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THE FAULT IN OUR STARS, Only Not So Preachy

YA author and new FYA contributor Brian Katcher gives the dude review treatment to Me and Earl and the Dying Girl.

THE FAULT IN OUR STARS, Only Not So Preachy

BOOK REPORT for Me and Earl and the Dying Girl by Jesse Andrews

Cover Story: Misleading
Drinking Buddy: I Wish
Testosterone Level: 3
Talky Talk: Breaking The Fourth Wall
Bonus Factors: Indy Film, No Sugar-Coating
Bromance Status: Let's Get Together Sometime. Seriously. Um...E-mail Me Or Something, I Guess.

Cover Story: Misleading

Based on this cover, I was picturing something slightly more lighthearted. More of a Charlie Brown deals with his friend's cancer, rather than the intense book I ended up reading. But that's not necessarily a bad thing.

The Deal:

Greg is a senior at an inner-city Pittsburgh high school. All he wants out of his last year of high school is to not be noticed. By anyone. For any reason.

High school is where we are first introduced to the basic existential question of life: how is it possible to exist in a place that sucks so bad?

His only friend is Earl, the tough, cynical homeboy with absent parents and a bunch of psychotic brothers. They bond over their love for great cinema and their attempts to make independent films.

Greg's activist mother informs him that Rachel, his first uncomfortable junior high date, has come down with leukemia. She 'suggests' that Greg befriend her in this moment of crisis. And the last thing Greg wants to do is play good Samartian to a girl with whom he's had an awkward romantic past.

Drinking Buddy: I Wish

Greg's only wish in life is NOT to make friends, and quite frankly Earl is too badass to want to filch peppermint schnapps while my folks are out. I want to hang out with these guys, but they're too damn intimidating.

Testosterone Level:

This is not an action book, but it's also not a romance. Greg, the narrator, frequently warns us not to expect a cutesy, romance-that-transcends-illness love story. But Greg and Earl must face something that in many ways is more intimidating than anything Gary Paulsen has written. They must watch a friend die, knowing there's not a damn thing in the world they can do about it.

Talky Talk: Breaking The Fourth Wall

Greg talks directly to the reader throughout the whole book. This is not a gimmick, he has his reasons which are explained at the end. Also, in true director form, he writes some scenes in the form of a script. That's a dicey decision for an author, but it works.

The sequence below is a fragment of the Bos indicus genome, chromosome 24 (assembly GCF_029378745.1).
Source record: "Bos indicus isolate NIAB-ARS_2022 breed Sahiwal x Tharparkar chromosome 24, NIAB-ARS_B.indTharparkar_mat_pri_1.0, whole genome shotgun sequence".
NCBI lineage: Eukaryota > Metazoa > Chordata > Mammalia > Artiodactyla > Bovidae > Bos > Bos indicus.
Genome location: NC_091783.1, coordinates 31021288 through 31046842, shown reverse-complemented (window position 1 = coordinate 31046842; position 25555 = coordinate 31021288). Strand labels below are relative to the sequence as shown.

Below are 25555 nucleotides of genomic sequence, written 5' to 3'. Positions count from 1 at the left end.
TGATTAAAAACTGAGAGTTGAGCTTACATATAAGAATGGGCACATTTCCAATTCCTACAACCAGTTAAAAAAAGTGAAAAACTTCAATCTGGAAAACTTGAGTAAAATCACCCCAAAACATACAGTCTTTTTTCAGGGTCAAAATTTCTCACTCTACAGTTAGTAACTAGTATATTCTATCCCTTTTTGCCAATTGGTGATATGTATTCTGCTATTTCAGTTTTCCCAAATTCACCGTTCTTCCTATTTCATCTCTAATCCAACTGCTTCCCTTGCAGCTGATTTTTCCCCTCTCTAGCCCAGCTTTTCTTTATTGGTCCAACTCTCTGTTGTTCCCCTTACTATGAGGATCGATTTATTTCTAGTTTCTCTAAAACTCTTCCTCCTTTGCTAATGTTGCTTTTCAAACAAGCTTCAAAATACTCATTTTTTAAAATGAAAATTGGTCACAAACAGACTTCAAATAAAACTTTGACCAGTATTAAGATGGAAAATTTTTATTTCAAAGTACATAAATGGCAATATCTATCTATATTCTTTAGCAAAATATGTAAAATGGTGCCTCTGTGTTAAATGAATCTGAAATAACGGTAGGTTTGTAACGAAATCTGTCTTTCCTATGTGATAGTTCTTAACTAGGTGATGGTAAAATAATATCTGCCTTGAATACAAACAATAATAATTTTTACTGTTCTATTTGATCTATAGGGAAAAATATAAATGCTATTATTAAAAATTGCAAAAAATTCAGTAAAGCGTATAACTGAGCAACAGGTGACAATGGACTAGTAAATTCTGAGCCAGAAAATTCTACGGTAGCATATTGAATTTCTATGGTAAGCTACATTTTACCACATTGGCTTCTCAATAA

Bonus Factor: Indy Film

There's not a high school student alive who hasn't considered breaking out the family camcorder and making the movie that Hollywood is afraid to. I know my friends and I had great fun producing Revenge of the Asto-nazis, where Adolf Hitler's brain is implanted into a heavily-armed pumpkin (it was a project for biology class). Earl and Greg, however, take this much more seriously. They watch Greg's father's film collection, and imitate the great, psychotic German and Japanese directors.

Bonus Factor: No Sugar-Coating

About six months ago, I attempted to write my own 'kids with cancer' book. I was struck by the impossibility of balancing an engaging story with the bleakness of the subject matter. Fortunately, some other guy wrote a YA cancer book, and I was able to abandon the project.

But Me and Earl attacks the subject in a way that not even whatshisname could. Leukemia is ugly. It's ugly. Rachel is dying. No amount of wisecracking, brooding, hoping, and friendship is going to change that. They're going to lose her. Greg, Earl and Rachel get a harsh lesson in life, and don't even end up making a decent film.

This book is funny, it's entertaining, but mostly, it's sad. Kind of like real life, as Greg might say.

Bromance Status: Let's Get Together Sometime. Seriously. Um, E-mail Me Or Something, I Guess.

Some memories are kind of painful. We've been through a lot together, but like Greg and Earl, maybe we don't want to relive it. Thanks for everything. See you on the flip side, amigo.

Brian Katcher's photo About the Author: Brian Katcher wrote his first YA novel when he was down and out in Mexico. He now lives in Missouri with his wonderful wife and daughter. He divides his time between writing and working as a school librarian. Brian still misses the preachy YA books of the eighties.